IWD '22: Tackling Gender Bias At Gigs
To support this year's International Women's Day theme, we asked our community of live artists and DJs how we might 'break the bias' running through the gig circuit.
Join the conversation: Sign up for our online 'Break The Bias Panel' on March 30th with TYSON and Vanessa Maria here.
The bias towards male artists is an ongoing issue throughout the music industry. Instagram accounts such as womenallergyclub and lineupswithoutmales have emerged visualising this, expressing their tiredness at seeing lineups announced with very few (or token) female performers.
In this climate, the women who do get booked also face bias every step of the way. So much so, that in a recent survey carried out by Pirate, 98% of female respondents said they had suffered performance anxiety, making them 28% more likely to experience this than their male counterparts. Moreover, many identified their gender as a specific cause.
Below, we take a look at why women in music are more susceptible to performance anxiety than men and what can be done to help.
Sexism in the gig circuit
Male respondents attributed much of their performance anxiety to the pressure of performing, equipment concerns, drug and alcohol culture and a lack of space to chill out.
For female performers, being a gender minority in event spaces is exacerbated by all the other common causes of anxiety identified by the survey. One live artist pointed out how difficult it can be to get on stage when you're not presenting as "a cis white straight man":
"Being on stage is very exposing and a very vulnerable place to be, especially if you are atypical in any way (and for live musicians, this can simply be not presenting being a cis white straight man).
If gigs in general don't feel like a safe space, playing live can feel like a confrontation with the audience, and putting yourself in that position can be very difficult."
One DJ identified her performance anxiety as coming from the perceived need to “compete” with male DJs, another described feeling anxious while “performing at new and unfamiliar spaces” as “the only female on the lineup”. A third DJ described the isolation she felt at gigs:
"Being surrounded by men as a female in a male-orientated industry can cause anxiety, especially if they all know each other."
Respondents went on to offer ideas around how the music industry might change in order to better support artists with performance anxiety, many of which revolved around diversity, space and drug/alcohol protocols.
As well as calling for greater diversity on lineups, one performer suggested promoters and venue managers should be working towards more diverse dance floors:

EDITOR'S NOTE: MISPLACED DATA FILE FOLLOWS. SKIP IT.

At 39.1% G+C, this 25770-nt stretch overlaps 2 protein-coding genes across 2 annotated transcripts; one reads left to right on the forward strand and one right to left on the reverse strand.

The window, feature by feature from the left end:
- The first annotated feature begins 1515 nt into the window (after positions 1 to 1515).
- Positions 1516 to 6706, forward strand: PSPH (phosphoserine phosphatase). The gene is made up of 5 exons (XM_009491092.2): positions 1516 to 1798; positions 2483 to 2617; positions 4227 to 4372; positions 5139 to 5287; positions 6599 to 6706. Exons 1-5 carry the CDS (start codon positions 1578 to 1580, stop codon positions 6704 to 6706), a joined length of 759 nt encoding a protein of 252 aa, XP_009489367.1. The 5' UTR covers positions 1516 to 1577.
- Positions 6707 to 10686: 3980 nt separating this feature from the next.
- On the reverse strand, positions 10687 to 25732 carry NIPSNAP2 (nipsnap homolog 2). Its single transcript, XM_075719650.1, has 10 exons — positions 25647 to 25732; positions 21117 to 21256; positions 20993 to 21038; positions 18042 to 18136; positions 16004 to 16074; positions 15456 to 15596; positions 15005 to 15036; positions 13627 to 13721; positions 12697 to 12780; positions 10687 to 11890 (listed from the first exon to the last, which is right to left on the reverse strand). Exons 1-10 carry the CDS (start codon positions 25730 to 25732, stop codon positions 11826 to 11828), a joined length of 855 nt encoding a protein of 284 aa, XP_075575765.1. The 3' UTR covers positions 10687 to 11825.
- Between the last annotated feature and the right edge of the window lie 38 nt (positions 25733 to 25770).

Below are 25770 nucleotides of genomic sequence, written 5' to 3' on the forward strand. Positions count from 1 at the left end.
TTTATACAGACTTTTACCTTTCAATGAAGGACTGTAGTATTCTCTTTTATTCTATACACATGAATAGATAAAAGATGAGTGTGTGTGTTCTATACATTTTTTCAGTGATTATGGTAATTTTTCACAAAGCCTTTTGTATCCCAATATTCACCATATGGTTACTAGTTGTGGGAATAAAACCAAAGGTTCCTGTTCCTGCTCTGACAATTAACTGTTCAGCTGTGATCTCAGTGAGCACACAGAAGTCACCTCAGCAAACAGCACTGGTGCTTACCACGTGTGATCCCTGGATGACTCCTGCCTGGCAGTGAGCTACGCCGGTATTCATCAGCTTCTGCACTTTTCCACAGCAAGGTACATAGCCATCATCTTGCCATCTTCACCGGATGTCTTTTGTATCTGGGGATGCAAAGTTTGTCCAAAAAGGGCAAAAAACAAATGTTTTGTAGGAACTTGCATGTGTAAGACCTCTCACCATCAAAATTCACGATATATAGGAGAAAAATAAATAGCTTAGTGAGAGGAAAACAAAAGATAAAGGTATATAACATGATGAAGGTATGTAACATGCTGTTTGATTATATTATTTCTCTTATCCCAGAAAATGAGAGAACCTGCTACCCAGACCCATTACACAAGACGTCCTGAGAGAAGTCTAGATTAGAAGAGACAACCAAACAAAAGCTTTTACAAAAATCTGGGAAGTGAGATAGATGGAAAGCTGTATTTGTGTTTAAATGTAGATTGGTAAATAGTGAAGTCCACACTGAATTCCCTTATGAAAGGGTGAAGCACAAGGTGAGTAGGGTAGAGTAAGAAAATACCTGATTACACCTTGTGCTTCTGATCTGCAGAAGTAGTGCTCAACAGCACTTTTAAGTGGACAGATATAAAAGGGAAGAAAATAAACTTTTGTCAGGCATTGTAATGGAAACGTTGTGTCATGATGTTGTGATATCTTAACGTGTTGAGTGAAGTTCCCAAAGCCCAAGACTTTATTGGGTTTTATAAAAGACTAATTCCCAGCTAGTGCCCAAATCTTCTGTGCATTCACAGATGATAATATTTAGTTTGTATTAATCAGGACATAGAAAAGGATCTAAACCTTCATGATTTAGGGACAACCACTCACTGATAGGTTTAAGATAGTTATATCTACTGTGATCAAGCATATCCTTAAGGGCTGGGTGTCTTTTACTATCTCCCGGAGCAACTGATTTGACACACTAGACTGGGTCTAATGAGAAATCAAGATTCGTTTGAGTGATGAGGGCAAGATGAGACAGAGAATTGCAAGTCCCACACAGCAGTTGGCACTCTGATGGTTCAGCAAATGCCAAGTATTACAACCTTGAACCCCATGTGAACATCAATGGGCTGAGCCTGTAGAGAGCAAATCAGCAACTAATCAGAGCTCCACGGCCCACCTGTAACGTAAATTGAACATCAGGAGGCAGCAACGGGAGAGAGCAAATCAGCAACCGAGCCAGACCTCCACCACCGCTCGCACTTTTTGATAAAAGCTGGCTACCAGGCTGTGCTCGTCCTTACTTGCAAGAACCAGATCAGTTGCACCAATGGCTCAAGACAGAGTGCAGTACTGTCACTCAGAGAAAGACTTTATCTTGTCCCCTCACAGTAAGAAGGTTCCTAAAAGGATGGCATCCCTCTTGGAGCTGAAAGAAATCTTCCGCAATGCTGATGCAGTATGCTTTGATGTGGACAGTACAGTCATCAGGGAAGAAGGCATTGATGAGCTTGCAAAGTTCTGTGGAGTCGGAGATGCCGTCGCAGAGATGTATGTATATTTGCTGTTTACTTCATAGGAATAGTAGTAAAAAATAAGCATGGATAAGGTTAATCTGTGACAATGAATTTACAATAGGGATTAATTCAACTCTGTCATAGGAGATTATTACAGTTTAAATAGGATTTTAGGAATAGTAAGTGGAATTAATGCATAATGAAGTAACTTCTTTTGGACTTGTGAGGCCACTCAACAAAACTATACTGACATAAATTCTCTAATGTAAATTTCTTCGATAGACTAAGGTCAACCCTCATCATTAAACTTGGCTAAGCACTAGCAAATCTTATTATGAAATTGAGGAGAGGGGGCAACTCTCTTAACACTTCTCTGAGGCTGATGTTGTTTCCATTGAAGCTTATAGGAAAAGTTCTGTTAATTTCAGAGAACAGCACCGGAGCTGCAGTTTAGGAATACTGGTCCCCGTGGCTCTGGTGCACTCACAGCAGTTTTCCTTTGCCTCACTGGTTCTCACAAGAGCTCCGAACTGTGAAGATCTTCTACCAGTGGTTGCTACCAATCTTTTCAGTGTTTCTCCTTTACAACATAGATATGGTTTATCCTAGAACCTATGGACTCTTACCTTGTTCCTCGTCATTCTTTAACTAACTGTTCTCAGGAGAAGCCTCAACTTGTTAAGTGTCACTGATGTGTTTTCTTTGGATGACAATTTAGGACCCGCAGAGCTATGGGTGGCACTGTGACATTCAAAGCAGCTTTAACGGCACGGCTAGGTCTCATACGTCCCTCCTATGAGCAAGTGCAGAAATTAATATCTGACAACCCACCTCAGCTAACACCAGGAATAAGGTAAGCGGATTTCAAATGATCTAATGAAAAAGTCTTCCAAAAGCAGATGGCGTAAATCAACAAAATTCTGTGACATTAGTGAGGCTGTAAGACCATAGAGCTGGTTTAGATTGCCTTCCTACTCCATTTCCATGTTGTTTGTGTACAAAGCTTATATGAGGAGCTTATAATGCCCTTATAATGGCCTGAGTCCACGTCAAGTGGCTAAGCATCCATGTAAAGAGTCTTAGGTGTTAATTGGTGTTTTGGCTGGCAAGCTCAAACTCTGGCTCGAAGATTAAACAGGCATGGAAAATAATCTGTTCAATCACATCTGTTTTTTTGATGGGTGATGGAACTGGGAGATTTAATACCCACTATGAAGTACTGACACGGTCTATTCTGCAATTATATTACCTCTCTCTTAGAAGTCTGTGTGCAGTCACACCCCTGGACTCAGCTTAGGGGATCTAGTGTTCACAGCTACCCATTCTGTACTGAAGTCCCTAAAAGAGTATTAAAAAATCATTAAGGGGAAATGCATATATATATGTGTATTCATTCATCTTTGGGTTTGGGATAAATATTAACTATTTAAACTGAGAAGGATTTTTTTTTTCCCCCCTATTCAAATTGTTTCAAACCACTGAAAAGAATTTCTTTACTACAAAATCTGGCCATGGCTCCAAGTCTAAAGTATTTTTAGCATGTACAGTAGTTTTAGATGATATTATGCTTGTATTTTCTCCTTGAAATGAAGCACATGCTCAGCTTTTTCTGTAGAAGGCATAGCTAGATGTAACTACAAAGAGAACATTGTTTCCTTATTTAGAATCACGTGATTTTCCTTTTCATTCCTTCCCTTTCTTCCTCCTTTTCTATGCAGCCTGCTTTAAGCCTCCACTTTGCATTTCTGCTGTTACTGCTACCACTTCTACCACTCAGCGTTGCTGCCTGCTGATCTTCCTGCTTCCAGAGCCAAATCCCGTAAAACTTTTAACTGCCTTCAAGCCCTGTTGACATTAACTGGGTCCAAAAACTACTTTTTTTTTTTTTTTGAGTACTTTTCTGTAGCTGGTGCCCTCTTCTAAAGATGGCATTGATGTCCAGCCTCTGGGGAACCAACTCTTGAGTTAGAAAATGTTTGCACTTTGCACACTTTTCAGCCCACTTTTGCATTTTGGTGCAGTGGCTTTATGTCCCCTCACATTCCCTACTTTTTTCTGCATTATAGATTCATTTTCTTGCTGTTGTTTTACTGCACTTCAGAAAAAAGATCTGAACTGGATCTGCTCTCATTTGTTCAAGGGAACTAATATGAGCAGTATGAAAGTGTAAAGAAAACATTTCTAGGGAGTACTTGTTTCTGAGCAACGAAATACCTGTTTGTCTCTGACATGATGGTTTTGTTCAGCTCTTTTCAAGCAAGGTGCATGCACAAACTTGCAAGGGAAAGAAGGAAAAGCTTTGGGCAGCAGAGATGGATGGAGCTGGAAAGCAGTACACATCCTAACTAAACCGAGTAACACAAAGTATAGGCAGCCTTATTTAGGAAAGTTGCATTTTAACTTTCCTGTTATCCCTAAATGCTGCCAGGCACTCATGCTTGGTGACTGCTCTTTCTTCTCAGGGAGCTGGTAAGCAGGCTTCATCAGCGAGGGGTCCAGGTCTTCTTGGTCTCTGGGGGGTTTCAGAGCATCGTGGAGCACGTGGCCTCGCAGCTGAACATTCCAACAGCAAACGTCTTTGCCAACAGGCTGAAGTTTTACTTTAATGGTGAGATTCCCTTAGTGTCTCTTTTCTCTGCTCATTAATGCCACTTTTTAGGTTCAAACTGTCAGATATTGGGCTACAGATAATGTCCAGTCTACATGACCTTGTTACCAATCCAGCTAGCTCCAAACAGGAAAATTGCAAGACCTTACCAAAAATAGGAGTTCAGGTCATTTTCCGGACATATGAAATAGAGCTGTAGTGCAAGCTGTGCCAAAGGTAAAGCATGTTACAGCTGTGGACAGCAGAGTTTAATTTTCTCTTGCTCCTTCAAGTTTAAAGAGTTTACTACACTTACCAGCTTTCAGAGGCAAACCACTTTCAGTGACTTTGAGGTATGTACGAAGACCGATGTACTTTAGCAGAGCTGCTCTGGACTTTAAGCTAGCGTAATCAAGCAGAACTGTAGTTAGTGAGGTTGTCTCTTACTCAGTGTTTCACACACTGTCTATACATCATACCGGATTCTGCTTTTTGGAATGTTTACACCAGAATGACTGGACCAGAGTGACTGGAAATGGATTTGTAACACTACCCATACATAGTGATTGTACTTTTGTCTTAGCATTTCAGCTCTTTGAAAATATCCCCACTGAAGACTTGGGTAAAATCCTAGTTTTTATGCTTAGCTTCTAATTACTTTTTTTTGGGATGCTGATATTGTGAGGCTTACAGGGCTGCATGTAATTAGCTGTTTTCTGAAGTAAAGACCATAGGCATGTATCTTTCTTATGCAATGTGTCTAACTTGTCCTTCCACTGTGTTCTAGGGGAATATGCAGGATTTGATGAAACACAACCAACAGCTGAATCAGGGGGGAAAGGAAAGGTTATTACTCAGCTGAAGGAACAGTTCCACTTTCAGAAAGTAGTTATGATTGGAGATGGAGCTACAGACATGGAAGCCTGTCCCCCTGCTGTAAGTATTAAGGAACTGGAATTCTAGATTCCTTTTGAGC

“Gigs should be made safer and more welcoming to diverse people. It is tiring for musicians to feel like they have to look out for fans because security is harassing women. It is difficult to make a stand against hate when your work and passion is on the line.”
Another answer that kept coming up, when respondents were asked what promoters and venues can do to alleviate performance anxiety, was to ensure there was a nice green room, quiet room or dressing room where artists could relax before and after their set:
"Give us a calm, stress-free space to get ready. A door that closes, good lighting, a mirror, a clean place to hang clothes and a safe space to store valuables would be very helpful."
DRUG & ALCOHOL PROTOCOLS
Attitudes towards drugs and alcohol at gigs and in the wider industry also came up as a key issue.
One female performer cited “constantly being offered alcohol” as the main root of her performance anxiety. Another suggested “destigmatising addiction” as one way the industry might better support artists:
“The industry should be working to remove stigma around mental health struggles and destigmatising addiction, as it's a very common coping mechanism within nightlife to deal with the high-intensity lifestyle.”
Join the conversation
We’ll be talking more about all of the issues raised by the Pirate community in our online 'Break The Bias Panel' with Vanessa Maria and TYSON on March 30th at 7PM (GMT)/2PM (EST)/11AM (PST)/ 8PM (CET). To join the conversation, sign up here.
Voices from across the musical spectrum and all genders are welcome.
If you’re an artist in the UK and you’re feeling overwhelmed, or just need someone to talk to, call Music Minds Matter on 0808 802 8008, or visit their website here.